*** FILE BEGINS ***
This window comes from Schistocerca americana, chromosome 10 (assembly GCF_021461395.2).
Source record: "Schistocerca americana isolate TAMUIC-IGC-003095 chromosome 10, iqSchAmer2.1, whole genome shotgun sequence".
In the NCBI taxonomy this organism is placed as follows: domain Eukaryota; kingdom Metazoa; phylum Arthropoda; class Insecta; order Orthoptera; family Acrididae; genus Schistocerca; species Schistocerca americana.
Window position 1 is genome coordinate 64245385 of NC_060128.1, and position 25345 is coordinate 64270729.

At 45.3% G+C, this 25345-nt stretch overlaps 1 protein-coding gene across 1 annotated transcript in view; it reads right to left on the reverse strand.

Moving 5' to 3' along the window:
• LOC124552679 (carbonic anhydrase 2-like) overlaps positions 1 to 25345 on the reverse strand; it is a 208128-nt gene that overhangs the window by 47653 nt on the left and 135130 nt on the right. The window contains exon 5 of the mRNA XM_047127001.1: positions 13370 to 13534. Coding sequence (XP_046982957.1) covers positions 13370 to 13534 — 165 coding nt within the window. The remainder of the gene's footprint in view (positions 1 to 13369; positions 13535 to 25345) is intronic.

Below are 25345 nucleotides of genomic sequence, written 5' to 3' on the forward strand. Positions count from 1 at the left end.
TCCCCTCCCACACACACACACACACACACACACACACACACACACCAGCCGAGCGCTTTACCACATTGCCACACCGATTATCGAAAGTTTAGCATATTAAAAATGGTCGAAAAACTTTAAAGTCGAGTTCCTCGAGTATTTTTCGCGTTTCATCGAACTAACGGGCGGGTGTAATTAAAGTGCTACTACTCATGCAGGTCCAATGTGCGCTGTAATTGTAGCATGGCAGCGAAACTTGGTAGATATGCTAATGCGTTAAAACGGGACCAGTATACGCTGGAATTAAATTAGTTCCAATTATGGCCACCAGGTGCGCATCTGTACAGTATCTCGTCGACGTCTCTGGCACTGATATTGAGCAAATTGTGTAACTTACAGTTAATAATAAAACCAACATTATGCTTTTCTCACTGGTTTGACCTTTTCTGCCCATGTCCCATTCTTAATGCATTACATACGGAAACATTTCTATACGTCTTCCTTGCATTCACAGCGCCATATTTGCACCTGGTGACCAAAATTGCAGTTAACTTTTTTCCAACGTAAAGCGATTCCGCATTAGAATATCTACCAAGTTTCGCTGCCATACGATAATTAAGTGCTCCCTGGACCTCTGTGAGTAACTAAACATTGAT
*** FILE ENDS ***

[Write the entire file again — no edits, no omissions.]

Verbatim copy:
This window comes from Schistocerca americana, chromosome 10 (assembly GCF_021461395.2).
Source record: "Schistocerca americana isolate TAMUIC-IGC-003095 chromosome 10, iqSchAmer2.1, whole genome shotgun sequence".
In the NCBI taxonomy this organism is placed as follows: domain Eukaryota; kingdom Metazoa; phylum Arthropoda; class Insecta; order Orthoptera; family Acrididae; genus Schistocerca; species Schistocerca americana.
Window position 1 is genome coordinate 64245385 of NC_060128.1, and position 25345 is coordinate 64270729.

At 45.3% G+C, this 25345-nt stretch overlaps 1 protein-coding gene across 1 annotated transcript in view; it reads right to left on the reverse strand.

Moving 5' to 3' along the window:
• LOC124552679 (carbonic anhydrase 2-like) overlaps positions 1 to 25345 on the reverse strand; it is a 208128-nt gene that overhangs the window by 47653 nt on the left and 135130 nt on the right. The window contains exon 5 of the mRNA XM_047127001.1: positions 13370 to 13534. Coding sequence (XP_046982957.1) covers positions 13370 to 13534 — 165 coding nt within the window. The remainder of the gene's footprint in view (positions 1 to 13369; positions 13535 to 25345) is intronic.

Below are 25345 nucleotides of genomic sequence, written 5' to 3' on the forward strand. Positions count from 1 at the left end.
TCCCCTCCCACACACACACACACACACACACACACACACACACACCAGCCGAGCGCTTTACCACATTGCCACACCGATTATCGAAAGTTTAGCATATTAAAAATGGTCGAAAAACTTTAAAGTCGAGTTCCTCGAGTATTTTTCGCGTTTCATCGAACTAACGGGCGGGTGTAATTAAAGTGCTACTACTCATGCAGGTCCAATGTGCGCTGTAATTGTAGCATGGCAGCGAAACTTGGTAGATATGCTAATGCGTTAAAACGGGACCAGTATACGCTGGAATTAAATTAGTTCCAATTATGGCCACCAGGTGCGCATCTGTACAGTATCTCGTCGACGTCTCTGGCACTGATATTGAGCAAATTGTGTAACTTACAGTTAATAATAAAACCAACATTATGCTTTTCTCACTGGTTTGACCTTTTCTGCCCATGTCCCATTCTTAATGCATTACATACGGAAACATTTCTATACGTCTTCCTTGCATTCACAGCGCCATATTTGCACCTGGTGACCAAAATTGCAGTTAACTTTTTTCCAACGTAAAGCGATTCCGCATTAGAATATCTACCAAGTTTCGCTGCCATACGATAATTAAGTGCTCCCTGGACCTCTGTGAGTAACTAAACATTGAT